As the day drew closer to our trip the news regarding COVID 19 was just numbers and statistics that were chasing us. I didn’t know yet to run or hide, I just knew there were people who it had caught up with and they didn’t live where I did. I was thankful for that, and I made the decision to continue on with a much-anticipated adventure that I had made financial, physical and mental preparations for. My sister, my niece, and my friend Brittany would be backpacking in remote areas of Patagonia for 7 days. We would be sleeping in tents, zip lining across canyons and rivers, climbing mountains, and traversing glaciers. I thought we would go home and go back to our normal routines and lives.
The whole reason my wife and I wanted to start our vanlife escapade was because we were bored of everyday life. We were sick of every single day being the same and having no adventure. Fast forward three months and we’ve been locked down for over 2 of them. Unnecessary travel is illegal under the lock down rules. It would not only be a dick move on our part, but we’d be slapped with a hefty fine. All non-essential retailers are closed and there are obviously no tourist attractions open at the moment. So what are two women stuck in a van supposed to be doing? Apart from the obvious?
Fishing is probably not the most interesting to do. The good thing is that there are a good number of people that love fishing. They even set out a plan where they can charter a ship and head out to sea to do some fishing. When you want to go fishing or something along the lines of fishing out in the open sea, you need to plan for this trip ahead.
Frequently I say yes to trips, and assume I'll be able to use my skills in marketing to pitch my friends to come along for the ride. A ski trip to Japan was no exception.
I'm so glad spring is finally here. For a long time in northern New Hampshire, winter clung on like a fully-embedded tick. Now, it seems the weather has broken for the better. Buds are on the bushes and trees and the threat of snow is thankfully behind us. The better weather brought about the opportunity for doing some fishing, so my brother in-law took out the john boat and we made our way to Mirror Lake to do some fishing.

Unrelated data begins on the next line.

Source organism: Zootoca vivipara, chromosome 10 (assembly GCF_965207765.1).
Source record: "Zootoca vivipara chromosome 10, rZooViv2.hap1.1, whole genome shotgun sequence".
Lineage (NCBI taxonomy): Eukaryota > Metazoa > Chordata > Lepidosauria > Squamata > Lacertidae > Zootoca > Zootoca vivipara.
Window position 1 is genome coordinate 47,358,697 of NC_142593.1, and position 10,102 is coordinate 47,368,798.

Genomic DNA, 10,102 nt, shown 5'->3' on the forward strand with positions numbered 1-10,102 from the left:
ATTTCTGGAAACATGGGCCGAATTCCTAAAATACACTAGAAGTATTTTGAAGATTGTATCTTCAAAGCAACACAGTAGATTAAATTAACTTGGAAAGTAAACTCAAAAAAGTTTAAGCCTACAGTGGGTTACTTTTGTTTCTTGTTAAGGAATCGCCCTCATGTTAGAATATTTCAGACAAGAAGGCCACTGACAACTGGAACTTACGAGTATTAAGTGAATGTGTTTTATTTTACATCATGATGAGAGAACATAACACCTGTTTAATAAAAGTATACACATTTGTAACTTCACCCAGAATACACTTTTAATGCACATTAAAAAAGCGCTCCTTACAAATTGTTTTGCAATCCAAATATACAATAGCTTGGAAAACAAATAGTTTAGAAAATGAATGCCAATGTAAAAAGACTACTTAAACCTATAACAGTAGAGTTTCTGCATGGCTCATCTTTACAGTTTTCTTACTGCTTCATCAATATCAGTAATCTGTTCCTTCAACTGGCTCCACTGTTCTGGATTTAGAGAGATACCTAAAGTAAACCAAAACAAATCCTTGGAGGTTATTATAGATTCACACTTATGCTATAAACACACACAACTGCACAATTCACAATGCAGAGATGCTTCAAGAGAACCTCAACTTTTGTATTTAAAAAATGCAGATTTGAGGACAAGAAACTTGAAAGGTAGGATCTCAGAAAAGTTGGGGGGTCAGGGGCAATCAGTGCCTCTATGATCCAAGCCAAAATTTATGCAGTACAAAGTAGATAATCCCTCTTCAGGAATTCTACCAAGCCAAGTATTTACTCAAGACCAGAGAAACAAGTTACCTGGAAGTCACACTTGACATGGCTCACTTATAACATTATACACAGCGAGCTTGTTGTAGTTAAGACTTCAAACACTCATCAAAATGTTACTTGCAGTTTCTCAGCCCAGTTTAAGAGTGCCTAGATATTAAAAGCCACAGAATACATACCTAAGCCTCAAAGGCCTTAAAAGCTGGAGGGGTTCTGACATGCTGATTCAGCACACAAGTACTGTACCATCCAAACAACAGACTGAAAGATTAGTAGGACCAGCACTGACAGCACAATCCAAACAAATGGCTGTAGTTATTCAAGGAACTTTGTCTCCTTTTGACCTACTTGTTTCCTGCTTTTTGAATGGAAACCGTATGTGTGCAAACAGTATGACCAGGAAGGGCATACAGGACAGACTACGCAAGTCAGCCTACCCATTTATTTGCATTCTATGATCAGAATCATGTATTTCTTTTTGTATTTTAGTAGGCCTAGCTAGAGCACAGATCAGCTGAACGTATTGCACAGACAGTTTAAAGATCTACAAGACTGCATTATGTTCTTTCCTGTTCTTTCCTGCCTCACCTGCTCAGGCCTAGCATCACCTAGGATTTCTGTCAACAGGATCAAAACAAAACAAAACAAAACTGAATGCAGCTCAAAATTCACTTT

Hikers all over the world are stuck in their homes, and a lot of them are getting a little stir-crazy if the lockdown wherever they are continues.
When thinking of all the things I plan to do when it is possible to do them, there are so many choices. I already have a bucket list, which seems to get longer as I add two things each time I tick off one. My family and I have so many ideas from a meal at our favourite pub to holidays to helicopter rides. I've thought about how nice it would be to revisit the warm, sandy beaches and clear blue water of Mallorca but, just as much, I would love to enjoy some of our more local spots again.
Pachermo peak climbing is an enticing straight forward snowy peak lying south of Tashi Labtsa which was summited by Phil Boultbee and Dennis Davis in 1955. In reality though, trekking in Nepal is not anything shocking and not too out of the ordinary for anybody who has been on a long hike.
In a remote town in Northern Thailand, 3 hours from any major city, a sleepy town called Pai has given birth to a project called Medicine Circus. What started almost 2 years ago as a group of traveling fire artists passing through town has evolved into a full-scale international collective of multi-talented circus artists, with members hailing from more than 14 countries spread out over 4 continents.